Date: Fri 01 Nov 2002 - 09:33:16 GMT
> On Thursday, October 31, 2002, at 05:00 , firstname.lastname@example.org wrote:
> > Language categorizes the objects and processes of the world
> > according to common descriptions. These descriptions are
> > type-descriptions, and each is apploed to many tokens of that type.
> > You can ask Wittgenstein, Chomsky, Fodor, Benveniste, Lakoff, and
> > any number of differing (on other issues) linguists and language
> > philosophers; this is one they agree upon.
> These are descriptions, yes, but are they what language is actually
They are how languages are constructed, and in the absence of such construction they could not _do_ anything.
> > It is a different behavior to look at or speak of a different tree,
> > so they cannot collectively be called trees any more
> It _is_ a different behavior- each behavior across time _is_ a
> different behavior- no-one or nothing can do in the next moment what
> they did a moment ago. That moment, as well as the conditions of that
> moment, are passed. And of course all trees can all be called trees.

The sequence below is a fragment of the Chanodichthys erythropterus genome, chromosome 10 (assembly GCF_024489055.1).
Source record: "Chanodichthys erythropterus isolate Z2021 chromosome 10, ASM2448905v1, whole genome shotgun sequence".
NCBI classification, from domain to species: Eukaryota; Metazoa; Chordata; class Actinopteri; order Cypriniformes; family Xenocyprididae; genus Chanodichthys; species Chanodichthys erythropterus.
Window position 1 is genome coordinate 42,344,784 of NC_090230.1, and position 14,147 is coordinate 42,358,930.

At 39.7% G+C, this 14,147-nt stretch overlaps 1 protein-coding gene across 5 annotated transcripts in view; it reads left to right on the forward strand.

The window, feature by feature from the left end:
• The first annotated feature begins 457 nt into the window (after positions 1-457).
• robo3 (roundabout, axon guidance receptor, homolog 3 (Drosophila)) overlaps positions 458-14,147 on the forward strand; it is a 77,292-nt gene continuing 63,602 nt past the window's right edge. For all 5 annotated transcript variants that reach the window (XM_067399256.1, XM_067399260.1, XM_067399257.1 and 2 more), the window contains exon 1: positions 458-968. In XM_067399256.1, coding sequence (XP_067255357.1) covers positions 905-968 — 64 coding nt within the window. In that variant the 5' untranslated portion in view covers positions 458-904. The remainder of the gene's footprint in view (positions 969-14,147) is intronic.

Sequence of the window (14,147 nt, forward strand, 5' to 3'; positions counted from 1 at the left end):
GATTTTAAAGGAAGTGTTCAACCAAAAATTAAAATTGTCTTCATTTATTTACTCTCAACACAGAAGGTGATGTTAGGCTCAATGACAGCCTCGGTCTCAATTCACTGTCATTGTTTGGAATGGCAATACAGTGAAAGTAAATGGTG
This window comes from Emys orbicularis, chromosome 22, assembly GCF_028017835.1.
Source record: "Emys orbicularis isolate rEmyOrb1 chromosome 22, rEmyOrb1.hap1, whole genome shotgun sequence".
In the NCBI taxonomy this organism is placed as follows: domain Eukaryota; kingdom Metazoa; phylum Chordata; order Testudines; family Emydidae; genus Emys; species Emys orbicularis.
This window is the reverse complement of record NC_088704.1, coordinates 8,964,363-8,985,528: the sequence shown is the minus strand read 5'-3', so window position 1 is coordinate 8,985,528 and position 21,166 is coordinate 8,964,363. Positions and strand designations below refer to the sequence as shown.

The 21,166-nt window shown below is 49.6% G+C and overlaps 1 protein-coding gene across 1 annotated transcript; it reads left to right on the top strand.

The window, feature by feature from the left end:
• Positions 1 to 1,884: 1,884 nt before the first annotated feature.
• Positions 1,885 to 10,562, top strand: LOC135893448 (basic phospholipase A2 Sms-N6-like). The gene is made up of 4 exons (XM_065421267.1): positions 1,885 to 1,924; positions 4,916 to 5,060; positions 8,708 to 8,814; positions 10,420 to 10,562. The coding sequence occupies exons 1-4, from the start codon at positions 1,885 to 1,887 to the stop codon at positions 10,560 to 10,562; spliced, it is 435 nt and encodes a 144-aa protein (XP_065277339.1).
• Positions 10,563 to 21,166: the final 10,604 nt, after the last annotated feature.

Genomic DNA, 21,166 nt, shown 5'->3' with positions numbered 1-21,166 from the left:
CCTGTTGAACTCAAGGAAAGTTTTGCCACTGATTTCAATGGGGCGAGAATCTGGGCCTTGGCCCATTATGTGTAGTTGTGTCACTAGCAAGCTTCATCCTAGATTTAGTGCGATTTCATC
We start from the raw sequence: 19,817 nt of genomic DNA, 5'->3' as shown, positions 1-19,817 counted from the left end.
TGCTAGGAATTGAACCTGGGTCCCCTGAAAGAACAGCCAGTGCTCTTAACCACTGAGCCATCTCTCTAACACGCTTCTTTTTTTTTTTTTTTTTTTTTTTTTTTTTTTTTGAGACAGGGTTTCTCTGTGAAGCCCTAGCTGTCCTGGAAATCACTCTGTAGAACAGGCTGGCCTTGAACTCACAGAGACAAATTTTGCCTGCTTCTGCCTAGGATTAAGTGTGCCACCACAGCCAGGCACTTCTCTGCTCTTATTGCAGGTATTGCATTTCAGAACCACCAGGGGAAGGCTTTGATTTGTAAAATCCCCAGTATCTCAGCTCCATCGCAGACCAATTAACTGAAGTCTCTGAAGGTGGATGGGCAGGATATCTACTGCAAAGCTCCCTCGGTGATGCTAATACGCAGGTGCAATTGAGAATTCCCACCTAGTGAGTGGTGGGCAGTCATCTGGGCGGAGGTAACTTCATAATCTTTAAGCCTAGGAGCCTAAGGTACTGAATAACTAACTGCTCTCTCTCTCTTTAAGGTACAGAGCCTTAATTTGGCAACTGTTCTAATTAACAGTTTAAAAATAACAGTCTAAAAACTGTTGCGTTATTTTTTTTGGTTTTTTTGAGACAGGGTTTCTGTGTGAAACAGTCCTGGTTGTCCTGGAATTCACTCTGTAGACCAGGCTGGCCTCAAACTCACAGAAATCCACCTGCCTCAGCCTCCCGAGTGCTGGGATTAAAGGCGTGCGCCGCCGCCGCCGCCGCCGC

> They _are_ all trees. (But, call them anything you like, the tree
> remains.) Just as all behaviors _are_ all behaviors.
That is to acknowledge that they are all tokens of a type, and to establish a similarity between them. But the similarities are closer. Pine trees are more closely related to each other than they are to oaks, and instances of humming '"Stairway to Heaven" are closer to each other than they are to instances of Tae Bo workouts (or even to instances of humming "Somewhere over the Rainbow".
> I ask again, what do _names_ have to do with something? At all?
> Period? The name of something _is_ a type/token object, yes, but it is
> not the thing itself.
Language works because it reasonably represents the reality it purports to stand for. The DNA of pine tree A is more closely related to the DNA of pine tree B, I'll wager, than it is to the DNA of any oak tree you can find.
> I fail to see what the categories of names has to do with the actual
> process of the way language is physically happening in the brain.
You fail to see a lot. The brain is a categorizer. If it had to deal with every object and action sui generis, without placing them in similarity sets, we'd have to trundle our brains around in wheelbarrows for them to work at all.
> "The name of the song is 'Haddock's Eyes', but the song actually is
> 'Sitting on a Gate'."
The description you are giving is 'beme', but its actual identity is 'meme- generated behavior.'
> - Wade
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> Journal of Memetics - Evolutionary Models of Information Transmission
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This was distributed via the memetics list associated with the
Journal of Memetics - Evolutionary Models of Information Transmission
For information about the journal and the list (e.g. unsubscribing)
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